You yourselves know how you ought to follow our example. We were not idle when we were with you, nor did we eat anyone’s food without paying for it. On the contrary, we worked night and day, laboring and toiling so that we would not be a burden to any of you. We did this, not because we do not have the right to such help, but in order to offer ourselves as a model for you to imitate. For even when we were with you, we gave you this rule: “The one who is unwilling to work shall not eat.” –II Thessalonians 3:7-10
I don’t know how he did it, I will try to tell you in these moments together, because there is so much we can learn from him. I’m referring to my father, who was often able to get jobs when jobs were hard to come by.
Dad learned how to work through the School of Hard Knocks. At the age of eleven, he became the breadwinner of a family consisting of his parents and their nine boys and two girls. Grandpa had a stroke that disabled him for the rest of his life.
So Dad went out and got whatever after-school jobs he could find and went to work. It was hard work. Dairy farming and hard labor jobs. But, even though his father was not able to work, he made certain his children knew how.
He instilled life principles that served his children well. He taught them that, on any job, they had to get a system to what they were doing. It would take time initially, but the benefits would far outweigh the temporary inconveniences.
In a page out of my childhood, Dad was working in a lumber mill and earning a decent living. But the neighbor across the street was earning twice as much as Dad. He told Dad that there was an opening for an ironworker in the mill where he was employed.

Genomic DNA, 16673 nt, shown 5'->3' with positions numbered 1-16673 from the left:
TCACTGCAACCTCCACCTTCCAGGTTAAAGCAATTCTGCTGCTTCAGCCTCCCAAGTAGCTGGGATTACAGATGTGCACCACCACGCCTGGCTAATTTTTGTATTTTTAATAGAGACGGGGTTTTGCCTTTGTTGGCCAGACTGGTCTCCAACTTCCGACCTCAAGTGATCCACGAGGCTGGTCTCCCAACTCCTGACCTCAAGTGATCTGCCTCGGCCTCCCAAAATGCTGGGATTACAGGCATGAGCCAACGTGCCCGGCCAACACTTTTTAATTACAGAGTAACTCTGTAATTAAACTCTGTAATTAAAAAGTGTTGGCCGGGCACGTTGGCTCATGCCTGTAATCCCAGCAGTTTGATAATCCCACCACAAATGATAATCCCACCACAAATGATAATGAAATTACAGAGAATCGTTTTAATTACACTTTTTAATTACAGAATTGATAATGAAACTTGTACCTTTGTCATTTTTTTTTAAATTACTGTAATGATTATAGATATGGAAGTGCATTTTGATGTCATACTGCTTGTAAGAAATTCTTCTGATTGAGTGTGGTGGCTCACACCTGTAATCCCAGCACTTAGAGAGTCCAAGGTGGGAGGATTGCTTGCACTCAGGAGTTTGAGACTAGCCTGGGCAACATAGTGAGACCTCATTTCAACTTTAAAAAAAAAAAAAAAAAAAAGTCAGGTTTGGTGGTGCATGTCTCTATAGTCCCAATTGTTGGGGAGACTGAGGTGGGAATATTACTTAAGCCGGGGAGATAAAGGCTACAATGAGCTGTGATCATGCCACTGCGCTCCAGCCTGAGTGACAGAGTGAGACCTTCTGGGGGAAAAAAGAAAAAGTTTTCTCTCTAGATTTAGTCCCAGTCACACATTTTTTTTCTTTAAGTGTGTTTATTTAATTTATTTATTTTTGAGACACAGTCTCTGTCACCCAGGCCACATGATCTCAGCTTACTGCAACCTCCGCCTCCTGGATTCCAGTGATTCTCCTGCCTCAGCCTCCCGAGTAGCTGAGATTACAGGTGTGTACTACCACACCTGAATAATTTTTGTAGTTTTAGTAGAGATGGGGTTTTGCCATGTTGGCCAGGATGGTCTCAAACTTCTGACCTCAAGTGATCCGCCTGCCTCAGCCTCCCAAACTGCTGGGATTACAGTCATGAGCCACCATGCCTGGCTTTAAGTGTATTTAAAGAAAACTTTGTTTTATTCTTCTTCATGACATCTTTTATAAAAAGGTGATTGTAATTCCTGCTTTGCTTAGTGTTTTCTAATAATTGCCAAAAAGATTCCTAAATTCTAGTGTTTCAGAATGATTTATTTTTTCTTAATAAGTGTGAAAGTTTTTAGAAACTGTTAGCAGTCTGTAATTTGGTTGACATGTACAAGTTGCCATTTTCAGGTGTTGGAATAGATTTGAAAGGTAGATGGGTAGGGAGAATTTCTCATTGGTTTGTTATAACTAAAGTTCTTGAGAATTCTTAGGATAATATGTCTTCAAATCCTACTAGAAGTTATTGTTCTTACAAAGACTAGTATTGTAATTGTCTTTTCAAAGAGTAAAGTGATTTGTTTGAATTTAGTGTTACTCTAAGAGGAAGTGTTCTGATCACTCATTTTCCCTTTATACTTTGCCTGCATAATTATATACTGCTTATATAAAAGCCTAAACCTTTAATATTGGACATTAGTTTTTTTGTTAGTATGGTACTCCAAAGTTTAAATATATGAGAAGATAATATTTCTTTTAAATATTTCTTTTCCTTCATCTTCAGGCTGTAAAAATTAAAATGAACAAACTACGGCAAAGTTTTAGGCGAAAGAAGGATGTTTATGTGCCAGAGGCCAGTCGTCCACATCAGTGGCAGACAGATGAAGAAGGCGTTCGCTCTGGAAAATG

Dad asked, “What’s the name of your foreman?”
He said, “Glen Stevens.”
The next morning, Dad made his way to the mill where our neighbor worked. The only entrance was through the personnel office.
“May I help you?” asked the not-too-friendly lady at the desk.
“Yes,” Dad said. “I need to talk to Glen Stevens. Can you direct me to him?”
The lady led him out through the mill to where the ironworkers were working.
Dad thanked her then said, “Mr. Stevens, I understand that you need a good man to work for you. I’m very interested in the job.”
Mr. Stevens asked, “Have you ever done any iron work?”
Dad said, “No, but I’ve never taken a job in my life that I couldn’t learn to do.”
Mr. Stevens said, “Are you a member of the Ironworkers Union?”
Dad said, “No sir, but if that’s what it takes to do the job, I’ll join.”
Mr. Stevens said, “Grab a hard hat from the rack over there and let’s go to work.”
It was a good job and Dad was able to make better provision for our family. It was also a good lesson for this pre-teen boy. By following Dad’s example, I, too, was able to find jobs that provided skills I needed to learn.
In the book The Perils and Parables of Pastor Preechet, the pastor’s secretary, Alicia Callahan, is a good model for anyone desiring employment, and it went well beyond job performance.
She worked hard at developing her skills. She was willing to take a drop in wages, to work for a cause she believed in. She had chosen good role models to learn from. She dressed modestly.
Although it wasn’t in her job description, she always arrived fifteen minutes early to have fresh coffee ready when the pastor arrived at the office, and she guarded his time to help minimize interruption. And she was willing to take the risk to do the right thing at the peril of the wrath of the chairman of the board.
Work is not about “What’s in it for me?”
True work is about “How can I contribute to make your business succeed?”
It’s all about good attitudes—and that’s good!